This is the fourth of ten stories about how coal was mined in North Lanarkshire.
Coal is usually found deep in the ground and for centuries people have gone to great lengths to get it, using ingenuity and taking enormous risks.
Coal fuelled the industrial revolution. It was burned to heat homes, to power steam engines, to make iron. It could also be heated to extract gas and oil. In fact, coal gas used in most homes until North Sea gas was discovered. Scottish coal production grew from 2 million tonnes in 1800 to a peak of 42½ million in 1913.
Lanarkshire was home to Scotland’s biggest coalfield and at its peak in 1910 the county was home to about 200 coal mines.
Filling & Hauling
What you call drawin, the hutches came into the bye, and you took a hutch and you went into your neighbours road the men you was working with and you filled you hutch with coal, and you put a pin on it and went back out to the bye with it, and got another empty and the way you carried on all day about twenty hutches of coal you had to fill for about five shillings it must them that was the wages.
Coal mining involved moving huge amounts of heavy coal and waste rock, often long distances underground, to the surface and then away from the pit head.
By 1800 it was usual for rails to be laid in the tunnels. This made it much easier to move heavy tubs of coal, which were pushed by workers known as ‘putters’ or pulled by ponies. Before coal hutches were widely used coal was transported in baskets. In Lowland Scotland the job of filling and carrying these was traditionally women’s work whereas hewing coal was done by men. This continued until the Mines and Collieries Act 1842 prevented women and girls from working underground.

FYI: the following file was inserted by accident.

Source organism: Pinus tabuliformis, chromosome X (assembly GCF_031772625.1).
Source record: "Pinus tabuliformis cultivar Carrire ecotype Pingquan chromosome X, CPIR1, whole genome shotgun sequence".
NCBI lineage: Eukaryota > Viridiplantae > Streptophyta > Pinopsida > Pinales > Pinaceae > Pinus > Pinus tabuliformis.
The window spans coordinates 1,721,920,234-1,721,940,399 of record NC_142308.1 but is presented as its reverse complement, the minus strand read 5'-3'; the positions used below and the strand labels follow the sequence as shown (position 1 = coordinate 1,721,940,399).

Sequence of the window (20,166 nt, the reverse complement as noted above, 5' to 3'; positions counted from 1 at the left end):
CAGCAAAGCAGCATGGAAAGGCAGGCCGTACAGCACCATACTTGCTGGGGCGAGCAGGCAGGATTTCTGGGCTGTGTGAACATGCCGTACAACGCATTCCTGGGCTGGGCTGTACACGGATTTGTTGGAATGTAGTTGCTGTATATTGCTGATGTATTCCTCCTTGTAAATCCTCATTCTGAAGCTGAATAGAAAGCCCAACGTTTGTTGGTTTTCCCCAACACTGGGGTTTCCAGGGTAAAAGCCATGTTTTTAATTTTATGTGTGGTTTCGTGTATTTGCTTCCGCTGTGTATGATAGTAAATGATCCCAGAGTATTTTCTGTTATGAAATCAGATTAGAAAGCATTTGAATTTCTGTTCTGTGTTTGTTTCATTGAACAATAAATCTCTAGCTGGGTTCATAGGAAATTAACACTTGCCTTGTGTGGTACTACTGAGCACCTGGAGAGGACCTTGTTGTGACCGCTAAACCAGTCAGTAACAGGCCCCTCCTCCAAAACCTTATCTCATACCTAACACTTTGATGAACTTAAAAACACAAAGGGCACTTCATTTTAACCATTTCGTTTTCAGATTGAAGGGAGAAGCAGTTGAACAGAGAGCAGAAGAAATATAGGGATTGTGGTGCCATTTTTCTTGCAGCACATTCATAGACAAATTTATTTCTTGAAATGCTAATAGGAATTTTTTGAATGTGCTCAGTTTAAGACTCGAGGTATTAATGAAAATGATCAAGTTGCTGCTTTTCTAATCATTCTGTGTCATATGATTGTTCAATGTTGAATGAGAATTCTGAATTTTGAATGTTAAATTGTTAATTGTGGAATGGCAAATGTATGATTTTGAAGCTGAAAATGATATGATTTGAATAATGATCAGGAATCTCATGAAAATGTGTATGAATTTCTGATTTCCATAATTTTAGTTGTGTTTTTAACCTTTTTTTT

Later in the mid-1900s sophisticated powered ‘endless rope haulage’ systems did away with the need for putters. By the 1960s, powered conveyors were sometimes integrated with coal cutting machines. Some systems could also carry the miners to and from the coal face.
At some collieries there was also a haulage system on the surface. When Kingshill No.3 pit near Airdrie opened in 1951 the coal had to be transported to Kingshill No.1 for washing and sorting. This was achieved by an above-ground ‘endless haulage’ system.
An alternative to the conveyor system was a railway. This was possible in larger tunnels, where narrow-gauge locomotives pulled trains of coal hutches. This was a more reliable system over long distances. In the days of steam traction, ‘fire-proof’ locomotives were built so that they couldn’t spark a fire or explosion underground. Above ground, steam locomotives were still in use at Bedlay Colliery into the 1980s.